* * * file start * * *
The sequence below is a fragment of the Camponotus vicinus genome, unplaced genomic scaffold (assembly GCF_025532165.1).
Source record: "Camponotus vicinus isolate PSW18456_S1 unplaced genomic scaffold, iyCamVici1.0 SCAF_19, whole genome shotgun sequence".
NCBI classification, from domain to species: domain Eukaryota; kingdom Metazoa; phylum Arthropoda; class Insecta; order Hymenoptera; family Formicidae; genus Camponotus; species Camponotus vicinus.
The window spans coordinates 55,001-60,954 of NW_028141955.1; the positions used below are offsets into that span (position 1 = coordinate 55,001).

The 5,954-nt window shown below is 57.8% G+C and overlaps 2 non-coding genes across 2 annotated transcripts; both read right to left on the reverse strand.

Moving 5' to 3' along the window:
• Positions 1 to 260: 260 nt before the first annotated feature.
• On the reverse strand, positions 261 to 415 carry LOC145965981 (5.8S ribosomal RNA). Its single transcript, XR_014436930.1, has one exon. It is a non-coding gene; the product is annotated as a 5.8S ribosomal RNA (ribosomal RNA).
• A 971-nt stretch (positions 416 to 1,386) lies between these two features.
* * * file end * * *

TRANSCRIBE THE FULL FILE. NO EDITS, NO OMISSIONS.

The sequence below is a fragment of the Camponotus vicinus genome, unplaced genomic scaffold (assembly GCF_025532165.1).
Source record: "Camponotus vicinus isolate PSW18456_S1 unplaced genomic scaffold, iyCamVici1.0 SCAF_19, whole genome shotgun sequence".
NCBI classification, from domain to species: domain Eukaryota; kingdom Metazoa; phylum Arthropoda; class Insecta; order Hymenoptera; family Formicidae; genus Camponotus; species Camponotus vicinus.
The window spans coordinates 55,001-60,954 of NW_028141955.1; the positions used below are offsets into that span (position 1 = coordinate 55,001).

The 5,954-nt window shown below is 57.8% G+C and overlaps 2 non-coding genes across 2 annotated transcripts; both read right to left on the reverse strand.

Moving 5' to 3' along the window:
• Positions 1 to 260: 260 nt before the first annotated feature.
• On the reverse strand, positions 261 to 415 carry LOC145965981 (5.8S ribosomal RNA). Its single transcript, XR_014436930.1, has one exon. It is a non-coding gene; the product is annotated as a 5.8S ribosomal RNA (ribosomal RNA).
• A 971-nt stretch (positions 416 to 1,386) lies between these two features.